A Multi-phase Heat Transfer Model of Cooling LavaM. E. Rumpf , K. Williams , L. Kestay ,
 Astrogeology Science Center, U.S. Geological Survey, Flagstaff, AZ, USA
Field observations suggest that two-phase "heat-pipe" processes are active around magmatic intrusions. We are numerically testing the viability of this process around a volcanic sill, embedded in wet sediment. The model focuses on the heat transported by water in the vapor and liquid states as it moves through the pores of the silt. The heat-pipe is simulated by parameterizing the experimental results of Udell (1983,1985) into a thermal conductivity enhancement as the sediment is heated above the boiling point. The sill is composed of vesicular basalt. The "effective" thermal conductivity of the basalt is computed by combining the ordinary conductivity of the avesicular portion together with radiative fluxes across the vesicles. Crystallization within the basaltic sill (an inescapable consequence of a low cooling rate and high temperature) is modeled as well, since the associated phase change has thermophysical consequences.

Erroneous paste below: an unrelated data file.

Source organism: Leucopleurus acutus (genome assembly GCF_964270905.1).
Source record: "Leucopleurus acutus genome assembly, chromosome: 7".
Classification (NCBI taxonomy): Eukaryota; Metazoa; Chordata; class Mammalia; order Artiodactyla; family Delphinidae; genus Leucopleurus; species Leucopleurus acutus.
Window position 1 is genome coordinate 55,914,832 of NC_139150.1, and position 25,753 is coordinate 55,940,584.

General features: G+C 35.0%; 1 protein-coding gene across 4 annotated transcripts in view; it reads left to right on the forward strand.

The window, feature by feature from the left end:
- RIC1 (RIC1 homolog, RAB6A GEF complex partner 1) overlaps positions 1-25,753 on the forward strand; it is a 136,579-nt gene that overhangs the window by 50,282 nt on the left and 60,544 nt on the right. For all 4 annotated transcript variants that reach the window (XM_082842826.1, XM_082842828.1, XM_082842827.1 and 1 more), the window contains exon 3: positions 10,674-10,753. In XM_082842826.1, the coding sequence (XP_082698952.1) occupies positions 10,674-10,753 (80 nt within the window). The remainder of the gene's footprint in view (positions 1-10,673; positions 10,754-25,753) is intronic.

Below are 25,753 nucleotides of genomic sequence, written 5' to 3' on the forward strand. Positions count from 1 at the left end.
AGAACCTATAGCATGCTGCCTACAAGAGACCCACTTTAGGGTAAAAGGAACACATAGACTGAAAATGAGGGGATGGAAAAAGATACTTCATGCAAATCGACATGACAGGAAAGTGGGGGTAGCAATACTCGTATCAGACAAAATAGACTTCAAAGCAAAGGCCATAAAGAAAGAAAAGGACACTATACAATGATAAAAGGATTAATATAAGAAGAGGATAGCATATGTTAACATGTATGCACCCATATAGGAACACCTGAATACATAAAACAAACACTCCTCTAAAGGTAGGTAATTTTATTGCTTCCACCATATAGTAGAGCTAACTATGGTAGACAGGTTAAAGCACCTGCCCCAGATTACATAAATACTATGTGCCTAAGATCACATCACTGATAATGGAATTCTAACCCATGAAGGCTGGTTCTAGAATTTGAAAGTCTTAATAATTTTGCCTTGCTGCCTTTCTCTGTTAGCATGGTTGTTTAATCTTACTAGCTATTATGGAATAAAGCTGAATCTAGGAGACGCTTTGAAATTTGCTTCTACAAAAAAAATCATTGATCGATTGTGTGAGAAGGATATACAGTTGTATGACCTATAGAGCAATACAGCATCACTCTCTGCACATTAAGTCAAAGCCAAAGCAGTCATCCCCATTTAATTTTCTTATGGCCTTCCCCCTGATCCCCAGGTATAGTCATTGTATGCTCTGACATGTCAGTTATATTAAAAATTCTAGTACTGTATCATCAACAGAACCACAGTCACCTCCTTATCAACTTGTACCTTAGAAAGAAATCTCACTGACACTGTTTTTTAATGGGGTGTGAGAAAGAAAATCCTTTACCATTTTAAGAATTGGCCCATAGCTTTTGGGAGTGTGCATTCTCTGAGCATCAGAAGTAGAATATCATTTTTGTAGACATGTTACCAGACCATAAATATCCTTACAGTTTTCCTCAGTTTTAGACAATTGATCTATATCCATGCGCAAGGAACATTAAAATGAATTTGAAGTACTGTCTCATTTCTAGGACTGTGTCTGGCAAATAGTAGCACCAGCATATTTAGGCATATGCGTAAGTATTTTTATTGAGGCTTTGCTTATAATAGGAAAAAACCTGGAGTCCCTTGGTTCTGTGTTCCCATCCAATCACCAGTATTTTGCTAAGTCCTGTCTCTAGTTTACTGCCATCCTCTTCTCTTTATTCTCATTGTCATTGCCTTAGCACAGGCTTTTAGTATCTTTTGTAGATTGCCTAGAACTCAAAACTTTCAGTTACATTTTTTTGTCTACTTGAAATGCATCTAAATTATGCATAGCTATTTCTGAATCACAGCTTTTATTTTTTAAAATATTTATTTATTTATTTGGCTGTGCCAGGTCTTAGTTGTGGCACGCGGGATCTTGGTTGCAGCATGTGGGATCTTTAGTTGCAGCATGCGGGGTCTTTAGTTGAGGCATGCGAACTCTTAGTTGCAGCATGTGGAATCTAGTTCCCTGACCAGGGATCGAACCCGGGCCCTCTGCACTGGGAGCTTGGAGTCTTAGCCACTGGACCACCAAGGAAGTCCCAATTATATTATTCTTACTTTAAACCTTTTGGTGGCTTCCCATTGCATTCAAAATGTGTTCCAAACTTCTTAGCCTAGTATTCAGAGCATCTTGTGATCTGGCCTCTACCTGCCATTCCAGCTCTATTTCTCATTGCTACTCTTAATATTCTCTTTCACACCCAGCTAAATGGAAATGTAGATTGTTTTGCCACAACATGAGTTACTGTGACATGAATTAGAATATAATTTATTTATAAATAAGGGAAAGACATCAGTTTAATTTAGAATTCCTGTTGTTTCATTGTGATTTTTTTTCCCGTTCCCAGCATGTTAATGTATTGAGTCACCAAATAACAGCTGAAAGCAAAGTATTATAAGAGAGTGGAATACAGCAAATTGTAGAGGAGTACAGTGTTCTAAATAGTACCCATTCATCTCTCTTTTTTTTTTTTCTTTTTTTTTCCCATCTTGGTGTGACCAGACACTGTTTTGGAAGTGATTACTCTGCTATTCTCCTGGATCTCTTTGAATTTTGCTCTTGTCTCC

The model has been set up within the COMSOL Multiphysics® software as a 1-D time-varying heat-transfer problem, using the "heat transfer in solids" module, along with a "domain ODE" for the crystallization. We have not used any models from the Application Libraries. Because the initial COMSOL® simulations did not converge onto physically plausible results, we also solved the problem using a home-grown finite-volume model written in C++. Those results appear more reasonable and we continue to investigate how we can achieve similar results with COMSOL®.